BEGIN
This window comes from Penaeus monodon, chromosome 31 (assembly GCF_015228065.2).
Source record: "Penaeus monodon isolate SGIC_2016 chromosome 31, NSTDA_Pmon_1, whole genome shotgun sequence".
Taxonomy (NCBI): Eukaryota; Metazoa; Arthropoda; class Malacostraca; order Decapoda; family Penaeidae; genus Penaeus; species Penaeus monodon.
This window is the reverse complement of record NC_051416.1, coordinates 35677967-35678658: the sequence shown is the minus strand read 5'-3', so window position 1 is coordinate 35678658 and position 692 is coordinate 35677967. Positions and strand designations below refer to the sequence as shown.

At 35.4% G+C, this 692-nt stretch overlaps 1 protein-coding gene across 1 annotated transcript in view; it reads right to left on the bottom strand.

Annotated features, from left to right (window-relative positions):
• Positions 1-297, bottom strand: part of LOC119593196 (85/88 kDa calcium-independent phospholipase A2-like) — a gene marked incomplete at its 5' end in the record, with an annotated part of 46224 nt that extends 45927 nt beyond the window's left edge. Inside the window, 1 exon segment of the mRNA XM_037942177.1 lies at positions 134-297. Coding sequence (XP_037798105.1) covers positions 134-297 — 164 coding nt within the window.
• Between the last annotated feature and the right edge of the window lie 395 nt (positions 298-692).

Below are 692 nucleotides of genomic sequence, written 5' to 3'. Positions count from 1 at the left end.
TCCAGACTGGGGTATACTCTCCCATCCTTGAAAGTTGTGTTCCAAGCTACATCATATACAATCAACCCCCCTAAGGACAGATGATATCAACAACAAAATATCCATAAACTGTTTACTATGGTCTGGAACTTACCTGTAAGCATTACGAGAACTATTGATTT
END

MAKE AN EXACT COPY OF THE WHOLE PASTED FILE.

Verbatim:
This window comes from Penaeus monodon, chromosome 31 (assembly GCF_015228065.2).
Source record: "Penaeus monodon isolate SGIC_2016 chromosome 31, NSTDA_Pmon_1, whole genome shotgun sequence".
Taxonomy (NCBI): Eukaryota; Metazoa; Arthropoda; class Malacostraca; order Decapoda; family Penaeidae; genus Penaeus; species Penaeus monodon.
This window is the reverse complement of record NC_051416.1, coordinates 35677967-35678658: the sequence shown is the minus strand read 5'-3', so window position 1 is coordinate 35678658 and position 692 is coordinate 35677967. Positions and strand designations below refer to the sequence as shown.

At 35.4% G+C, this 692-nt stretch overlaps 1 protein-coding gene across 1 annotated transcript in view; it reads right to left on the bottom strand.

Annotated features, from left to right (window-relative positions):
• Positions 1-297, bottom strand: part of LOC119593196 (85/88 kDa calcium-independent phospholipase A2-like) — a gene marked incomplete at its 5' end in the record, with an annotated part of 46224 nt that extends 45927 nt beyond the window's left edge. Inside the window, 1 exon segment of the mRNA XM_037942177.1 lies at positions 134-297. Coding sequence (XP_037798105.1) covers positions 134-297 — 164 coding nt within the window.
• Between the last annotated feature and the right edge of the window lie 395 nt (positions 298-692).

Below are 692 nucleotides of genomic sequence, written 5' to 3'. Positions count from 1 at the left end.
TCCAGACTGGGGTATACTCTCCCATCCTTGAAAGTTGTGTTCCAAGCTACATCATATACAATCAACCCCCCTAAGGACAGATGATATCAACAACAAAATATCCATAAACTGTTTACTATGGTCTGGAACTTACCTGTAAGCATTACGAGAACTATTGATTT